Aidin Namin is assistant professor of marketing at the College of Business Administration at Loyola Marymount University. A modeler by training and passion, Dr. Namin received his Ph.D. from the University of Texas at Dallas. He received an MBA and a bachelor’s degree in industrial engineering from Sharif University of Technology. Applying quantitative and econometrics techniques, his research interests are marketing and data analytics, retailing, pricing, and digital marketing. Dr. Namin has received both research and teaching awards from different institutions. He is the recipient of the Best Paper Award for the Marketing Analytics track at 2018 SMA Conference, the 2018 Paul R. Lawrence Fellowship, LMU Hybrid Course Development Grant, LMU Internal Assessment Grant, LMU Academic Technology Grant, Junior Faculty Award, Fellowship Award for Established Record of Excellence in Research from the University of Idaho, and the Analytics for Purpose Grant. Dr. Namin has also received a Teaching Award as the Ph.D. Student Teacher of the Year from the University of Texas at Dallas. His research has been published in academic journals including the Journal of Retailing and Consumer Services, Journal of Marketing Analytics, and Journal of Marketing Communications. He is currently serving on the Editorial Board of Journal of Business Research and Journal of Marketing Analytics. He has presented his work in conferences such as Marketing Science and the American Marketing Association (AMA) in multiple occasions. Prior to joining LMU, Dr. Namin served as a tenure-track assistant professor of marketing at the University of Idaho. Before starting the PhD program, Namin worked in the industry as a data analyst and market researcher for some years. On the personal side, Aidin considers himself a family guy. He cares a lot about his family as well as his students. He enjoys traveling and outdoor activities. He also spends a big part of his free time cooking and trying new food recipes found on the Internet!
University of Texas at Dallas: Ph.D., Marketing 2015
Sharif University of Technology: MBA, Graduate Studies 2010
Sharif University of Technology: B.S., Industrial Engineering 2006
Areas of Expertise (6)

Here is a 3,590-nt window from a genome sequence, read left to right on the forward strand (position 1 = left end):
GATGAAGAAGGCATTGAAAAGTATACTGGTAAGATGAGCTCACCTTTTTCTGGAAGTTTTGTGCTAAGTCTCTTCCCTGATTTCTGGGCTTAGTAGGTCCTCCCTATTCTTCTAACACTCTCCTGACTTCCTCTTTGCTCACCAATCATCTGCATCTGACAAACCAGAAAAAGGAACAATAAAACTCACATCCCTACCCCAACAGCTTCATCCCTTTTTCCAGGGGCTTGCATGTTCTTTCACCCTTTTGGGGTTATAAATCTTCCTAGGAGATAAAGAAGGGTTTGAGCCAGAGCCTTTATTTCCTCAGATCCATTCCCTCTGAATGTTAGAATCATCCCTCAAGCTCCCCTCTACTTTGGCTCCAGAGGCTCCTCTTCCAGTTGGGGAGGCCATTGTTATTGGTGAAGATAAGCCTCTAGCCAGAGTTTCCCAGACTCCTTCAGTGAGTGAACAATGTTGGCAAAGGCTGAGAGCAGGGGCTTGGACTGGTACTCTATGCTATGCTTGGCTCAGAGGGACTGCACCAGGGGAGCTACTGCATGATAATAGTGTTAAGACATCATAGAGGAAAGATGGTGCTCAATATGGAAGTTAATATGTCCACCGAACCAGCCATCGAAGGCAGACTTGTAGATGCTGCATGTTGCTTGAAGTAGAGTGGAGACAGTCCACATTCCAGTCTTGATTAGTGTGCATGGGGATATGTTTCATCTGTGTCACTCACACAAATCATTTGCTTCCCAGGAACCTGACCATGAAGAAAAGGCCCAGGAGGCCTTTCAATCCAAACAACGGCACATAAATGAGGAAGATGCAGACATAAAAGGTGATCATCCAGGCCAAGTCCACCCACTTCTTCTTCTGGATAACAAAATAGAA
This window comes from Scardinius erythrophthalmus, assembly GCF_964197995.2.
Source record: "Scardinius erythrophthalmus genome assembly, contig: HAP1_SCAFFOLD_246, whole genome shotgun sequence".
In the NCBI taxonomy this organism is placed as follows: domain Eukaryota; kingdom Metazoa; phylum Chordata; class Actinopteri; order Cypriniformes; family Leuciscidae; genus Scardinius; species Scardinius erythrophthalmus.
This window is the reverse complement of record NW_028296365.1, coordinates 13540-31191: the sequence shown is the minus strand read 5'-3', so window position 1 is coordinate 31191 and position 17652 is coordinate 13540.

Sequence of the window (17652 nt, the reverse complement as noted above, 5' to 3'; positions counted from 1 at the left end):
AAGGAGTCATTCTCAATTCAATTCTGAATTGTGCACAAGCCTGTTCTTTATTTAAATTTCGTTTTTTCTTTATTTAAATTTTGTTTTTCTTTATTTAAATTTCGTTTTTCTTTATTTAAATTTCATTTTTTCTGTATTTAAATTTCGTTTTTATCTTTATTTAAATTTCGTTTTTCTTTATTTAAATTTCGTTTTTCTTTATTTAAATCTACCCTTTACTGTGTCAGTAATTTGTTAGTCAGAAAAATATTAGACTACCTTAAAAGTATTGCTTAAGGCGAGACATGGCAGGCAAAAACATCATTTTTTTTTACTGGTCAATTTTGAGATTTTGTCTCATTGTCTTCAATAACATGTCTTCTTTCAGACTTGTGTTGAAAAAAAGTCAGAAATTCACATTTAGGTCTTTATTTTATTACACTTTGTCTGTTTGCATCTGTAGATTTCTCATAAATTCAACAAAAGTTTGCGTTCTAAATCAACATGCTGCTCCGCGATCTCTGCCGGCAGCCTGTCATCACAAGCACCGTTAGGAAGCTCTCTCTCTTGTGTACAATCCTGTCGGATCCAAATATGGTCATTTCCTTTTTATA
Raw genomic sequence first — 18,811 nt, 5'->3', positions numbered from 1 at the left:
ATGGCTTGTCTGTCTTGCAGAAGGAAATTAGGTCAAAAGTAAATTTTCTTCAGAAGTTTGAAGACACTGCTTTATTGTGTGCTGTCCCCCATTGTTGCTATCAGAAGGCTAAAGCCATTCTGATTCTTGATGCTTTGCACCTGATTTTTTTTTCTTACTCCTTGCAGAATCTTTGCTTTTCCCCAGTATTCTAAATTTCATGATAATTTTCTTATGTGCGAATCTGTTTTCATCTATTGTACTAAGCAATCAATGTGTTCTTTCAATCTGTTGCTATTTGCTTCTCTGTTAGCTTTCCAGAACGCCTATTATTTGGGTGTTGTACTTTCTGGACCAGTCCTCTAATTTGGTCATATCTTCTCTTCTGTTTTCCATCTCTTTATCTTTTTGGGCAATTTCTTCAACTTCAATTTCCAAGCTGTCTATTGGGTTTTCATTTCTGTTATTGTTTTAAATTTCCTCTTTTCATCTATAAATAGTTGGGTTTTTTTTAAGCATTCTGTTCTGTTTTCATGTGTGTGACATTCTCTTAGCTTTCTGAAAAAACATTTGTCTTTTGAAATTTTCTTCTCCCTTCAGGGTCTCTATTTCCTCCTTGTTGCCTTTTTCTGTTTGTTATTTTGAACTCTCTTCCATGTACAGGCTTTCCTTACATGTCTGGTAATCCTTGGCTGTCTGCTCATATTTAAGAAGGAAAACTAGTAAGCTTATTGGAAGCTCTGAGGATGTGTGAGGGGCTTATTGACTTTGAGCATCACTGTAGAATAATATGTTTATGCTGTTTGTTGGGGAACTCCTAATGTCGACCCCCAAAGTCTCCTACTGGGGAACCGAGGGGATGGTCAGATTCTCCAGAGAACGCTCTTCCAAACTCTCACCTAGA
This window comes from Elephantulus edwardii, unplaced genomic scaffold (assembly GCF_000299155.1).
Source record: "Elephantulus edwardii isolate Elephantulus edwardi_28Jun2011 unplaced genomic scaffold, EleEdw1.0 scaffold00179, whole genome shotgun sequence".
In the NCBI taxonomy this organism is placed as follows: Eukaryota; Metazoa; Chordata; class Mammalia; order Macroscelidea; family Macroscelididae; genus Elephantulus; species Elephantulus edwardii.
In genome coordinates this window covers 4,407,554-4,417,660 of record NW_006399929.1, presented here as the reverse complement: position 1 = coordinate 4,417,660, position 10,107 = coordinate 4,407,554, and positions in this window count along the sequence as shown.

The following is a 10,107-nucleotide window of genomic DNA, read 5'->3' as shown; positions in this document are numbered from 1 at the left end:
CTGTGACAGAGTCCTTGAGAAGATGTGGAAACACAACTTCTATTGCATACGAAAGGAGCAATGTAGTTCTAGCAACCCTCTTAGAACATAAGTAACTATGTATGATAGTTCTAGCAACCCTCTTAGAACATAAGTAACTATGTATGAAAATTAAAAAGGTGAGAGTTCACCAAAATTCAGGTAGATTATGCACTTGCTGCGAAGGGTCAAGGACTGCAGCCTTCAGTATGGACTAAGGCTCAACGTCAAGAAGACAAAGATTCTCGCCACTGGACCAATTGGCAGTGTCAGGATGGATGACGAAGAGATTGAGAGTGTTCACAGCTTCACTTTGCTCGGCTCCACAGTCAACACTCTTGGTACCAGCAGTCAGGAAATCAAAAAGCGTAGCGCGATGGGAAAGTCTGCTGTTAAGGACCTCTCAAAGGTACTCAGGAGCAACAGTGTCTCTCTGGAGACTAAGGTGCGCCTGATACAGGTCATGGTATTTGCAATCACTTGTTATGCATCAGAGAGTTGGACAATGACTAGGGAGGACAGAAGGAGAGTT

Industry Expertise (2)
ACME Teaching Innovation Award (professional)
Winner of the Teaching Innovation Award from ACME in 2020. This is a competitive national teaching award for marketing educators.
AMS and AFM Grant Awardee (professional)
Received a grant from the Academy of Marketing Science (AMS) & Association Française du Marketing (AFM), 2020.
Thought Leader in Retailing Research (professional)
Recognized as a Thought Leader in Retailing Research by the Retailing Thought Leadership Conference in 2019, sponsored by AMA Retailing and Pricing SIG.
LMU Ascending Scholar Award (professional)
Recipient of 2019 Ascending Scholar Award for excellence in research at Loyola Marymount University
Best Paper Award for Analytics and Big Data (professional)
The 2018 Palgrave Macmillan Best Paper Award for Analytics and Big Data from the Journal of Marketing Analytics.
Marketing EDGE Best Paper Winner in Analytics (professional)
Marketing EDGE Best Paper Winner in Analytics. 2018 Society for Marketing Advances Conference
2018 Paul R. Lawrence Award (professional)
2018 Paul R. Lawrence Award from the Case Research Foundation. This award is given to only five junior faculty across the globe every year.
LMU Online/Hybrid Course Development
LMU Internal Assessment Summer Grant
LMU Academic Technology Summer Grant
Editorial Board Member (professional)
Journal of Marketing Analytics
Editorial Board Member (professional)
Journal of Business Research
Marquis Who's Who biographical listee (professional)
Through direct invitation from the publisher
Excellence Junior Faculty Fellowship Award (professional)